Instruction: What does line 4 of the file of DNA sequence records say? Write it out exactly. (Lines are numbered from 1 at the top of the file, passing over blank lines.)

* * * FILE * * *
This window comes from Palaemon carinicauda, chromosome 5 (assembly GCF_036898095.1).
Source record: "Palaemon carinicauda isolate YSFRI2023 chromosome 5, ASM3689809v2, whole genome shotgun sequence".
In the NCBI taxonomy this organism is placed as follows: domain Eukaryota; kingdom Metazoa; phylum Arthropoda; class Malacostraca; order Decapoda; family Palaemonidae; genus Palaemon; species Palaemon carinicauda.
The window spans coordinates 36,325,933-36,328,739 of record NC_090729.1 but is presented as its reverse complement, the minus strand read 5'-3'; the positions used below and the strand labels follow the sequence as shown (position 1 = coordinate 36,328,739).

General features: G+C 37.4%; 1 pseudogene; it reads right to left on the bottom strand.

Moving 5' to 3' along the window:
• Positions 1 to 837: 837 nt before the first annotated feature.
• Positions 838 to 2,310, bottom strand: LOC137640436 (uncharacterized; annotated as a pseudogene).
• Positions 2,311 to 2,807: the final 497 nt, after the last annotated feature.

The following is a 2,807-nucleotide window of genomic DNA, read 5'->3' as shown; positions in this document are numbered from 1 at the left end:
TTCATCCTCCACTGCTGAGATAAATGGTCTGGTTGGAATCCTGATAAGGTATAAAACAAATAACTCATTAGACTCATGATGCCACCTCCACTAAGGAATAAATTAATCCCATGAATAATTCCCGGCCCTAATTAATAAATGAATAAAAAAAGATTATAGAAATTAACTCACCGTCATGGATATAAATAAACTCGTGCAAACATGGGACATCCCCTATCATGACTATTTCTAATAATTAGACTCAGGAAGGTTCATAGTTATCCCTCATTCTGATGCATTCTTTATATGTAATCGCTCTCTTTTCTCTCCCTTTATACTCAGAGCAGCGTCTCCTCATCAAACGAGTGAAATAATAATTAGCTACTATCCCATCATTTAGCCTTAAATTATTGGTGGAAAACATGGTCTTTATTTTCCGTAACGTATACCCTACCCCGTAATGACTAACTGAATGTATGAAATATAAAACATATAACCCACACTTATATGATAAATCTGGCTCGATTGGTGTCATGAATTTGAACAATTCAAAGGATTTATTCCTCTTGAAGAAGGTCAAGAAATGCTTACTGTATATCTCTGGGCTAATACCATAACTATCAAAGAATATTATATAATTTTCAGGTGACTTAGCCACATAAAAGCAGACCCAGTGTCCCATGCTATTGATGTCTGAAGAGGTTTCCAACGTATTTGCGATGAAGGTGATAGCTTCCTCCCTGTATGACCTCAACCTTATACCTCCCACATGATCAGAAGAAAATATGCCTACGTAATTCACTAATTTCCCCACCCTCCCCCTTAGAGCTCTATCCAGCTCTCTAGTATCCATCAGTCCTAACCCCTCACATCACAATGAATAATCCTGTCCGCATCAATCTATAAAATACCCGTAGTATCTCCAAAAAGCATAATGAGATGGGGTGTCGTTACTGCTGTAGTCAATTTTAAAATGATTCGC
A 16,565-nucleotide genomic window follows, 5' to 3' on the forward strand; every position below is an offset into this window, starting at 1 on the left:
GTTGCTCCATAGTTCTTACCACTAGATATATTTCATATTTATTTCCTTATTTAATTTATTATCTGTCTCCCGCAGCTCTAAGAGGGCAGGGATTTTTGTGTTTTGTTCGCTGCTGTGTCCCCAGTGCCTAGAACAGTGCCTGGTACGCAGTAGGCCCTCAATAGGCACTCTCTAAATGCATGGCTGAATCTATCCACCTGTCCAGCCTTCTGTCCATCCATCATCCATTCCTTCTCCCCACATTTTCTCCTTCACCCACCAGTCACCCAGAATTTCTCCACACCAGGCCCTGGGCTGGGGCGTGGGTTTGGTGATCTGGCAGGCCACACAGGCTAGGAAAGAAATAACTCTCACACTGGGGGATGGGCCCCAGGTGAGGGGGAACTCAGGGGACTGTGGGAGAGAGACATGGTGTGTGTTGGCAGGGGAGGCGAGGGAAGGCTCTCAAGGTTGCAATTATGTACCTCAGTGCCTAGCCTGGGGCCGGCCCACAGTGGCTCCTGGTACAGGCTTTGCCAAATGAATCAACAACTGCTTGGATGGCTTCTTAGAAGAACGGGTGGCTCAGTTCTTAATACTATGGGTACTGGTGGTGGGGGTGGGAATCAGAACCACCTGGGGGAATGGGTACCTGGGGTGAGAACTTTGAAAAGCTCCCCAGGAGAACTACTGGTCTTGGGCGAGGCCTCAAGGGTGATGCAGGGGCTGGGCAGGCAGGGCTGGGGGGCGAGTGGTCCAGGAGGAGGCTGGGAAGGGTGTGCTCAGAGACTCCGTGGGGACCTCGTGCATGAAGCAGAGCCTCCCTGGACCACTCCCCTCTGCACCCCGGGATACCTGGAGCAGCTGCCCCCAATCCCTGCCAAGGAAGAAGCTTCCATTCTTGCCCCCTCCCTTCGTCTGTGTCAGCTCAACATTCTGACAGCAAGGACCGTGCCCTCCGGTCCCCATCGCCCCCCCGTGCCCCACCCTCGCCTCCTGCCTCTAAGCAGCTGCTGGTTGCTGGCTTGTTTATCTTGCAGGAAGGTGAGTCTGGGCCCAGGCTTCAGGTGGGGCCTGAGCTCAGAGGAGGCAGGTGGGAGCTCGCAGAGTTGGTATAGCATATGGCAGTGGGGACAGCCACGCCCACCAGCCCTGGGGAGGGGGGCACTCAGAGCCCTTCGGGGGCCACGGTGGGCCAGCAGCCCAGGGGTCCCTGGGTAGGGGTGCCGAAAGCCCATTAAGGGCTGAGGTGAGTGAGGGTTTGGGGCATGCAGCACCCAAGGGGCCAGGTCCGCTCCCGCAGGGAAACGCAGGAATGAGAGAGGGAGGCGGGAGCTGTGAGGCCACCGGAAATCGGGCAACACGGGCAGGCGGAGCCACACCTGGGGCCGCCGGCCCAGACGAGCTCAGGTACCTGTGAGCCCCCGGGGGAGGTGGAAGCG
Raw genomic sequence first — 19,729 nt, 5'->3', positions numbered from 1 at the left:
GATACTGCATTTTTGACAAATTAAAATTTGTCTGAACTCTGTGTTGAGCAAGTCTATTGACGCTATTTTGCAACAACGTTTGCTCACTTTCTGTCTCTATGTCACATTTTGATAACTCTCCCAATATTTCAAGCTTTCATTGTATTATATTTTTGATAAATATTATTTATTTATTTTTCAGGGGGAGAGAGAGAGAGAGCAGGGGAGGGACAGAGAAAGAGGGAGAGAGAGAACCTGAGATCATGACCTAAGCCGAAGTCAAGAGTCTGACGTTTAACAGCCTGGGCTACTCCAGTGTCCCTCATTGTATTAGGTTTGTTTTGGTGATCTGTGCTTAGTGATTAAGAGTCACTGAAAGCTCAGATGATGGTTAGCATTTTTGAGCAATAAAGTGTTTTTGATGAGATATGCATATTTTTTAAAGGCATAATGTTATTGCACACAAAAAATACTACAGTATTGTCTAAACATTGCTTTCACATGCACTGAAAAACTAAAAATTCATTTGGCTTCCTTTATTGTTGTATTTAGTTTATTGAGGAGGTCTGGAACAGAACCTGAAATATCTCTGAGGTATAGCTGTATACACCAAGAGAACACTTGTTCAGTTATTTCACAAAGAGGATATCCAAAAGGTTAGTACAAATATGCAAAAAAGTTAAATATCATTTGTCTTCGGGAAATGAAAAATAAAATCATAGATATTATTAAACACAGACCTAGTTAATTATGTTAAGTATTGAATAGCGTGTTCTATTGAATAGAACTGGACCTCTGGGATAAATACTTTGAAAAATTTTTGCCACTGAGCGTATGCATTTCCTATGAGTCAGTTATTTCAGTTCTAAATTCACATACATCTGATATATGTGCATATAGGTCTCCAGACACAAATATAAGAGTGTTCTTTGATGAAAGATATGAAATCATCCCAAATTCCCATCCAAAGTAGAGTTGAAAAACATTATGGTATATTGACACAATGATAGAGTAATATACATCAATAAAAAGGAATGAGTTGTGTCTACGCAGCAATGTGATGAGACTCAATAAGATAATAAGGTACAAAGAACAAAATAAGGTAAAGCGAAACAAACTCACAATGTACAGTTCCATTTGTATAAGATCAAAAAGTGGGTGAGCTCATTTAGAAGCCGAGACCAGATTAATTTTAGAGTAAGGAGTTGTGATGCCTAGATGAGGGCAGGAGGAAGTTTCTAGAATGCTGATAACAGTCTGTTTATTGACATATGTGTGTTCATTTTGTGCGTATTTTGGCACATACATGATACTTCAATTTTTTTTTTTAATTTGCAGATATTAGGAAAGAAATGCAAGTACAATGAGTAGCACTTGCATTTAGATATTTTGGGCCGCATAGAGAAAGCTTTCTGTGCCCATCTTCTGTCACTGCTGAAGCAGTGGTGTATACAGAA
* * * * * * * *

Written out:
The window spans coordinates 36,325,933-36,328,739 of record NC_090729.1 but is presented as its reverse complement, the minus strand read 5'-3'; the positions used below and the strand labels follow the sequence as shown (position 1 = coordinate 36,328,739).